In line with recommendations for a green and inclusive recovery developed by an international team of economists, DRGR-author Ulrich Volz, Director of the Centre for Sustainable Finance at SOAS, urges the UK government, host of COP26, to propose urgently needed steps.
Many developing countries, including Small Island Developing States, are suffering a triple crisis: debt, Covid-19, and climate change. UNDP estimates that close to US$1.1 trillion is due in debt service payments from developing and emerging countries in 2021 alone, and that 72 countries are at risk of external debt distress this year. Servicing this high debt undermines their ability to invest in climate adaptation despite an urgent need to scale-up investment in climate resilience.
There is a danger that vulnerable developing countries will enter a vicious circle: greater climate vulnerability raises the cost of debt, which further diminishes the fiscal space for investment in climate resilience, which further increases climate vulnerability and debt.
This November, the UK is in a unique position to steer discussions and negotiations at the COP26, and thereby advance the global climate agenda and international climate justice. The UK must use its role as host to broker a deal for debt relief and facilitate a green and inclusive recovery for vulnerable developing and emerging countries.
The servicing of public debt removes the possibility of crucial investments for developing countries. As such, climate-proofing their economies and achieving a green, resilient, and equitable recovery remain unattainable. For instance, Caribbean countries are among the most climate-vulnerable in the world; yet their debt service currently absorbs between 30% and 70% of government revenues. This leaves little room for much-needed investments in climate resilience.
However, if their governments fail to climate-proof their economies and public-finances, they face an ever-worsening spiral of climate vulnerability and unsustainable debt burdens. This creates a vicious circle – the costs of debt are likely to increase further as financial markets increasingly price climate risks, and global warming accelerates. The risk premia of these countries – which are already high – will thus escalate.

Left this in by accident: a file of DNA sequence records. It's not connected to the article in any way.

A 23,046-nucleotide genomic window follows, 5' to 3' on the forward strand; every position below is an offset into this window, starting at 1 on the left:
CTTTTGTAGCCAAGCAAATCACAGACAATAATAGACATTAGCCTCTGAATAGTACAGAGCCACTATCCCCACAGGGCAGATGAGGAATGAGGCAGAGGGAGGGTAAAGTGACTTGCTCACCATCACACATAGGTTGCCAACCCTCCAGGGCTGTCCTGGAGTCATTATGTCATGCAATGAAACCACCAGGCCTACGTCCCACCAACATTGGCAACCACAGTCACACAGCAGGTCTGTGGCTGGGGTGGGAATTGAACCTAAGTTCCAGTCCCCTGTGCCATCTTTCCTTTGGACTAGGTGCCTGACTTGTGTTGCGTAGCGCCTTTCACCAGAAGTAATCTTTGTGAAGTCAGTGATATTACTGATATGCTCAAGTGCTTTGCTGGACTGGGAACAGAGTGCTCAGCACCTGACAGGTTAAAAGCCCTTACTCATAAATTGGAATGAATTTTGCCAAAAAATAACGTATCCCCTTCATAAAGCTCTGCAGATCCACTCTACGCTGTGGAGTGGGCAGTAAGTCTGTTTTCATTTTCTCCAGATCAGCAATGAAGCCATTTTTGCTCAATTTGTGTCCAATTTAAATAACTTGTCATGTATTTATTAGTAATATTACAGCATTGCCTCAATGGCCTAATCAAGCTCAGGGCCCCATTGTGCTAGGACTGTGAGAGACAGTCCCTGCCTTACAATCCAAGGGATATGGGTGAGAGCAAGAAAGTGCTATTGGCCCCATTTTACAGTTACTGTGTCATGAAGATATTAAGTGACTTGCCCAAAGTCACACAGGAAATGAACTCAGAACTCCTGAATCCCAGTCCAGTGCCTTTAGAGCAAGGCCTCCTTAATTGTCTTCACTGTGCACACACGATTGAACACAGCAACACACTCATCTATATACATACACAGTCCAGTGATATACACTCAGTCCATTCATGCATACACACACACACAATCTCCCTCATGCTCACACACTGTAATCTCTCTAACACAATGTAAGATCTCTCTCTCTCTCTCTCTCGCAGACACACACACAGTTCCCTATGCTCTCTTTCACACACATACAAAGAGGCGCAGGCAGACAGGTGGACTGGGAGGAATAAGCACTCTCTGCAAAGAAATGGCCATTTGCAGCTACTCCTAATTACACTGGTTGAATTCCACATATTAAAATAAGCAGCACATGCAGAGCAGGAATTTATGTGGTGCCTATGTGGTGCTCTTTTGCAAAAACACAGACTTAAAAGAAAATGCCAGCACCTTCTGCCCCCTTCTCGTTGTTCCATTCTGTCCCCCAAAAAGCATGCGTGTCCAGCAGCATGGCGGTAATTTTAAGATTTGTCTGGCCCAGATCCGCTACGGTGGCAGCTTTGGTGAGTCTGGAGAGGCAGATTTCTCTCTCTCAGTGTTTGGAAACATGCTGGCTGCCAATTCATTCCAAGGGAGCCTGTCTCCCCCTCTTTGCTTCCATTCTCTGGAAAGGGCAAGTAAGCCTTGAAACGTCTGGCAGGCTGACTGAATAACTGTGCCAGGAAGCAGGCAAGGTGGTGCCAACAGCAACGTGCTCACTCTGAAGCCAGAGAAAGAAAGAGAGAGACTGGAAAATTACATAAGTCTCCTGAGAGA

As host of COP26, the UK government can play a decisive role in leading the international community, and the G20 in particular, to agree on an ambitious agenda. Collectively, they must tackle the debt crisis and provide overindebted countries in the Global South with the fiscal space for sustainable crisis responses; this will lay the foundation for a climate-resilient and more prosperous future.
In line with recommendations for a green and inclusive recovery developed by an international team of economists, DRGR-author Ulrich Volz, who is also Director of the Centre for Sustainable Finance at SOAS, urges the UK government to propose urgently needed steps:
- The Debt Sustainability Analysis carried out by the IMF and the World Bank takes account of climate risks as well as essential spending needed to invest in climate resilience.
- A Guarantee Facility for Green and Inclusive Recovery is set up and managed by the World Bank to help states in restructure negotiations with private creditors. (The Guarantee Facility would provide credit enhancements for new bonds that would be swapped for old debt with significant haircuts.)
- Governments receiving debt relief commit to developing their own Green and Inclusive Recovery Strategy with policies and budgets that align with the Paris Agreement and the Agenda 2030.
Download the SOAS ICOP Policy Briefing with all references here or listen to the related 5-minute podcast on Soundcloud below for further information.